So what's the deal here? Medicare Advantage Plans are still Medicare but they're offered by private companies. These companies must follow the Medicare reimbursement rules, but they can charge different out-of-pocket expenses and they can set different rules for obtaining services like specifying which doctor or facility you can go to. (Remember how our congresswoman was so concerned with the government telling you where to go for health care? Not so much when it's a private company doing the same thing.) Medicare beneficiaries are not required to use Medicare Advantage, but they can if they choose to. And they can choose which plan they want. The term of each plan is one year. There's a ton of information about Medicare Advantage that eligible persons need to research before they make a choice.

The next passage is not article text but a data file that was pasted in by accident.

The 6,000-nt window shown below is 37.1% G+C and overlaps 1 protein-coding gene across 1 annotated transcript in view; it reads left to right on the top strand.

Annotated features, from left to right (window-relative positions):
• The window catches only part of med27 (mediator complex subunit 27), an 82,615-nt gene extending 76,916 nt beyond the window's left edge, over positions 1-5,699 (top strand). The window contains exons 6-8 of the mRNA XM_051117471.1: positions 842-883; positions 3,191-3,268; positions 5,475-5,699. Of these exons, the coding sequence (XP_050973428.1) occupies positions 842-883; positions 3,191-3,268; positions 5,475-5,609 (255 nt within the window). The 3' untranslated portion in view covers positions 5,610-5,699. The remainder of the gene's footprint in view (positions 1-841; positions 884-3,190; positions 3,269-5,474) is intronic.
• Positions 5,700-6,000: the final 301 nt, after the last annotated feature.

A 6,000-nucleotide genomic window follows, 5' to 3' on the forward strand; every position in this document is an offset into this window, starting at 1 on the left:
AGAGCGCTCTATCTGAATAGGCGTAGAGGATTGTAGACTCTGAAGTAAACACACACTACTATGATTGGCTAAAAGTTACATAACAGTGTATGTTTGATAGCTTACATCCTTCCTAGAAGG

One part of the Affordable Care Act contained a reduction in subsidies to Medicare Advantage. Remember the $700 billion Medicare talking point? The reduction is in payments to private companies. Medicare Advantage subsidies are a huge part of their profit line. From a Kaiser News article:
At UnitedHealth Group, one insurance giant, Medicare Advantage plans account for a fourth of all profits, said Ana Gupte, an industry analyst for Leerink Partners. Another, Humana, owes two-thirds of its profit to Medicare Advantage, she said.
So you can see why the insurance companies are against lowering the subsidies.
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